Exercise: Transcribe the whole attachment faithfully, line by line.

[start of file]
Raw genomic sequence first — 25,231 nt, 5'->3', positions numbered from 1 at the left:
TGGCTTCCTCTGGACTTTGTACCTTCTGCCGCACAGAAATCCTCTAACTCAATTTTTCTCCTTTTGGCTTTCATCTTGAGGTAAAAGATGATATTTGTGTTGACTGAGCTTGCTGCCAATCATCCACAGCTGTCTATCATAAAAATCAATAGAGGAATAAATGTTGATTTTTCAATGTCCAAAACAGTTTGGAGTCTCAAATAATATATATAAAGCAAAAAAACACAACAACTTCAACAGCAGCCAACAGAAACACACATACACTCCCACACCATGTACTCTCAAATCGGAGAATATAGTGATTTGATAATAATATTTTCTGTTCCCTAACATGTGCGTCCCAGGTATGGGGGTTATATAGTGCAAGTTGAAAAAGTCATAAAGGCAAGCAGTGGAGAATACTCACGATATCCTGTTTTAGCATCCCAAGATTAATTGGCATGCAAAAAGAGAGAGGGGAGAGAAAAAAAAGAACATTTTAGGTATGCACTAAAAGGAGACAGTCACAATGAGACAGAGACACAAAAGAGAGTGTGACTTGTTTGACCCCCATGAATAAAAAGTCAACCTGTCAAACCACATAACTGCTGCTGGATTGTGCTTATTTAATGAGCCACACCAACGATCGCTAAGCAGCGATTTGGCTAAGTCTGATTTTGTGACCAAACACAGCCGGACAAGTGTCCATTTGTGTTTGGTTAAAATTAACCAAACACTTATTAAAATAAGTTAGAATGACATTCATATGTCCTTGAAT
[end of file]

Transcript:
Raw genomic sequence first — 25,231 nt, 5'->3', positions numbered from 1 at the left:
TGGCTTCCTCTGGACTTTGTACCTTCTGCCGCACAGAAATCCTCTAACTCAATTTTTCTCCTTTTGGCTTTCATCTTGAGGTAAAAGATGATATTTGTGTTGACTGAGCTTGCTGCCAATCATCCACAGCTGTCTATCATAAAAATCAATAGAGGAATAAATGTTGATTTTTCAATGTCCAAAACAGTTTGGAGTCTCAAATAATATATATAAAGCAAAAAAACACAACAACTTCAACAGCAGCCAACAGAAACACACATACACTCCCACACCATGTACTCTCAAATCGGAGAATATAGTGATTTGATAATAATATTTTCTGTTCCCTAACATGTGCGTCCCAGGTATGGGGGTTATATAGTGCAAGTTGAAAAAGTCATAAAGGCAAGCAGTGGAGAATACTCACGATATCCTGTTTTAGCATCCCAAGATTAATTGGCATGCAAAAAGAGAGAGGGGAGAGAAAAAAAAGAACATTTTAGGTATGCACTAAAAGGAGACAGTCACAATGAGACAGAGACACAAAAGAGAGTGTGACTTGTTTGACCCCCATGAATAAAAAGTCAACCTGTCAAACCACATAACTGCTGCTGGATTGTGCTTATTTAATGAGCCACACCAACGATCGCTAAGCAGCGATTTGGCTAAGTCTGATTTTGTGACCAAACACAGCCGGACAAGTGTCCATTTGTGTTTGGTTAAAATTAACCAAACACTTATTAAAATAAGTTAGAATGACATTCATATGTCCTTGAAT